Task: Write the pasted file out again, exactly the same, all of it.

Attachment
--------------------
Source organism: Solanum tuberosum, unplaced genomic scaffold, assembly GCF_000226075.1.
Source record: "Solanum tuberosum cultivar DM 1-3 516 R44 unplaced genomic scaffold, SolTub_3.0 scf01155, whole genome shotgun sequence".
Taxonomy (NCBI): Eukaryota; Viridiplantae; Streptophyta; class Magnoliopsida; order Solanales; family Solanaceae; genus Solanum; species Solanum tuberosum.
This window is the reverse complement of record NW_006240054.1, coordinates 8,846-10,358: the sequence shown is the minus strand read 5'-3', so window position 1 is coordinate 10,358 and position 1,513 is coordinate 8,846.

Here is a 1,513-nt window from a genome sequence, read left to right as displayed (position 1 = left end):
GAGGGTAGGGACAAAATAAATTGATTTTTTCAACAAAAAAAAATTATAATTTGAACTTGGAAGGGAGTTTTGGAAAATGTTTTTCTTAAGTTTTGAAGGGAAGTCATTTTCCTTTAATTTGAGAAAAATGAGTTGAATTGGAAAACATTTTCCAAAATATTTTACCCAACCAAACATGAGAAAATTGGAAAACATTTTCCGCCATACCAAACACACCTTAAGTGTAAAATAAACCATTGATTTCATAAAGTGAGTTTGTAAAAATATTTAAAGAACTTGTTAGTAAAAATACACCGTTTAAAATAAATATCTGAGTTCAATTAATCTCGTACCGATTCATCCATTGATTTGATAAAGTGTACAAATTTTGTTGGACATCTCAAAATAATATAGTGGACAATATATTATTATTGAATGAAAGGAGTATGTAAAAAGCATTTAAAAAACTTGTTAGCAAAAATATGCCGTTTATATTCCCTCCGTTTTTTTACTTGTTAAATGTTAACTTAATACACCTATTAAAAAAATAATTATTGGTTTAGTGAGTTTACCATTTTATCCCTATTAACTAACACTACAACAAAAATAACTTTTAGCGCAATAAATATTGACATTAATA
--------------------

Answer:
Source organism: Solanum tuberosum, unplaced genomic scaffold, assembly GCF_000226075.1.
Source record: "Solanum tuberosum cultivar DM 1-3 516 R44 unplaced genomic scaffold, SolTub_3.0 scf01155, whole genome shotgun sequence".
Taxonomy (NCBI): Eukaryota; Viridiplantae; Streptophyta; class Magnoliopsida; order Solanales; family Solanaceae; genus Solanum; species Solanum tuberosum.
This window is the reverse complement of record NW_006240054.1, coordinates 8,846-10,358: the sequence shown is the minus strand read 5'-3', so window position 1 is coordinate 10,358 and position 1,513 is coordinate 8,846.

Here is a 1,513-nt window from a genome sequence, read left to right as displayed (position 1 = left end):
GAGGGTAGGGACAAAATAAATTGATTTTTTCAACAAAAAAAAATTATAATTTGAACTTGGAAGGGAGTTTTGGAAAATGTTTTTCTTAAGTTTTGAAGGGAAGTCATTTTCCTTTAATTTGAGAAAAATGAGTTGAATTGGAAAACATTTTCCAAAATATTTTACCCAACCAAACATGAGAAAATTGGAAAACATTTTCCGCCATACCAAACACACCTTAAGTGTAAAATAAACCATTGATTTCATAAAGTGAGTTTGTAAAAATATTTAAAGAACTTGTTAGTAAAAATACACCGTTTAAAATAAATATCTGAGTTCAATTAATCTCGTACCGATTCATCCATTGATTTGATAAAGTGTACAAATTTTGTTGGACATCTCAAAATAATATAGTGGACAATATATTATTATTGAATGAAAGGAGTATGTAAAAAGCATTTAAAAAACTTGTTAGCAAAAATATGCCGTTTATATTCCCTCCGTTTTTTTACTTGTTAAATGTTAACTTAATACACCTATTAAAAAAATAATTATTGGTTTAGTGAGTTTACCATTTTATCCCTATTAACTAACACTACAACAAAAATAACTTTTAGCGCAATAAATATTGACATTAATA